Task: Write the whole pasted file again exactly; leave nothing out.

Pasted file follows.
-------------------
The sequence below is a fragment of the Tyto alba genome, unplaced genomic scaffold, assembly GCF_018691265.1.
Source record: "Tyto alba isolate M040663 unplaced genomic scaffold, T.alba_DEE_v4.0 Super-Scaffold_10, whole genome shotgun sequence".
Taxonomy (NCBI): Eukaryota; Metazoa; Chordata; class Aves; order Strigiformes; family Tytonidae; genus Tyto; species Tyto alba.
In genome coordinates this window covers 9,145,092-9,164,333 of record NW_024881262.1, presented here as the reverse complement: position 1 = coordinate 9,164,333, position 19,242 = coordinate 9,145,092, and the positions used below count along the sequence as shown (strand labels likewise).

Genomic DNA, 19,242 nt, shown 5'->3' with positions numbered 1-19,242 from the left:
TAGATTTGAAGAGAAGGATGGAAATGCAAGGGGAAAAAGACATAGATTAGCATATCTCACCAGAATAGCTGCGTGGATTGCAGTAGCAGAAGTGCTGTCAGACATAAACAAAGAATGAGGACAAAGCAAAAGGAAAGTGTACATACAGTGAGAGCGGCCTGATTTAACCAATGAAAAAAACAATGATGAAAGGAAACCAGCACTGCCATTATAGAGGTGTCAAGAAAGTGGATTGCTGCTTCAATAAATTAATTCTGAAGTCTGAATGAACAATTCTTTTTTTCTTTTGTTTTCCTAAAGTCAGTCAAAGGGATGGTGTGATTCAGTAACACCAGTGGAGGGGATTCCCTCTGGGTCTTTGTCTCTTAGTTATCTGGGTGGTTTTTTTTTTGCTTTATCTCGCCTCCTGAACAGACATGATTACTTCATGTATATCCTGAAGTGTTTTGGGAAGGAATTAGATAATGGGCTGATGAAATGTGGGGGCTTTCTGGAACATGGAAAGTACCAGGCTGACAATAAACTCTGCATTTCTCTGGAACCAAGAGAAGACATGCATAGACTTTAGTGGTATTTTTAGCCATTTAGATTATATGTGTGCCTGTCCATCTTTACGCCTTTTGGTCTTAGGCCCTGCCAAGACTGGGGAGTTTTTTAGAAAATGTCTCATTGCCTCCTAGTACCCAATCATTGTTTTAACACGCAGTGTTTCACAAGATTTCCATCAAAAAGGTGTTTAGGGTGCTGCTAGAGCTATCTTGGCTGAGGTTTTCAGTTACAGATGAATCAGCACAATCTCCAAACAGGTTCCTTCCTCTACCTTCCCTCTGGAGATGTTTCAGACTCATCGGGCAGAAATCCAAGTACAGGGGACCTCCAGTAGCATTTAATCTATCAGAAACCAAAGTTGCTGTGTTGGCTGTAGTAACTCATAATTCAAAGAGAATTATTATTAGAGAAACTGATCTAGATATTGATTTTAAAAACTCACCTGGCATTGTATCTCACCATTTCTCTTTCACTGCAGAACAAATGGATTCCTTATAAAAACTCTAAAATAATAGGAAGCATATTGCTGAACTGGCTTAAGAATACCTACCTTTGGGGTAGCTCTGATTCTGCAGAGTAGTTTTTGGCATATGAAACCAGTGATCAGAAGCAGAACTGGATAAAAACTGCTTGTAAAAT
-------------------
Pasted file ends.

The sequence below is a fragment of the Tyto alba genome, unplaced genomic scaffold, assembly GCF_018691265.1.
Source record: "Tyto alba isolate M040663 unplaced genomic scaffold, T.alba_DEE_v4.0 Super-Scaffold_10, whole genome shotgun sequence".
Taxonomy (NCBI): Eukaryota; Metazoa; Chordata; class Aves; order Strigiformes; family Tytonidae; genus Tyto; species Tyto alba.
In genome coordinates this window covers 9,145,092-9,164,333 of record NW_024881262.1, presented here as the reverse complement: position 1 = coordinate 9,164,333, position 19,242 = coordinate 9,145,092, and the positions used below count along the sequence as shown (strand labels likewise).

Genomic DNA, 19,242 nt, shown 5'->3' with positions numbered 1-19,242 from the left:
TAGATTTGAAGAGAAGGATGGAAATGCAAGGGGAAAAAGACATAGATTAGCATATCTCACCAGAATAGCTGCGTGGATTGCAGTAGCAGAAGTGCTGTCAGACATAAACAAAGAATGAGGACAAAGCAAAAGGAAAGTGTACATACAGTGAGAGCGGCCTGATTTAACCAATGAAAAAAACAATGATGAAAGGAAACCAGCACTGCCATTATAGAGGTGTCAAGAAAGTGGATTGCTGCTTCAATAAATTAATTCTGAAGTCTGAATGAACAATTCTTTTTTTCTTTTGTTTTCCTAAAGTCAGTCAAAGGGATGGTGTGATTCAGTAACACCAGTGGAGGGGATTCCCTCTGGGTCTTTGTCTCTTAGTTATCTGGGTGGTTTTTTTTTTGCTTTATCTCGCCTCCTGAACAGACATGATTACTTCATGTATATCCTGAAGTGTTTTGGGAAGGAATTAGATAATGGGCTGATGAAATGTGGGGGCTTTCTGGAACATGGAAAGTACCAGGCTGACAATAAACTCTGCATTTCTCTGGAACCAAGAGAAGACATGCATAGACTTTAGTGGTATTTTTAGCCATTTAGATTATATGTGTGCCTGTCCATCTTTACGCCTTTTGGTCTTAGGCCCTGCCAAGACTGGGGAGTTTTTTAGAAAATGTCTCATTGCCTCCTAGTACCCAATCATTGTTTTAACACGCAGTGTTTCACAAGATTTCCATCAAAAAGGTGTTTAGGGTGCTGCTAGAGCTATCTTGGCTGAGGTTTTCAGTTACAGATGAATCAGCACAATCTCCAAACAGGTTCCTTCCTCTACCTTCCCTCTGGAGATGTTTCAGACTCATCGGGCAGAAATCCAAGTACAGGGGACCTCCAGTAGCATTTAATCTATCAGAAACCAAAGTTGCTGTGTTGGCTGTAGTAACTCATAATTCAAAGAGAATTATTATTAGAGAAACTGATCTAGATATTGATTTTAAAAACTCACCTGGCATTGTATCTCACCATTTCTCTTTCACTGCAGAACAAATGGATTCCTTATAAAAACTCTAAAATAATAGGAAGCATATTGCTGAACTGGCTTAAGAATACCTACCTTTGGGGTAGCTCTGATTCTGCAGAGTAGTTTTTGGCATATGAAACCAGTGATCAGAAGCAGAACTGGATAAAAACTGCTTGTAAAAT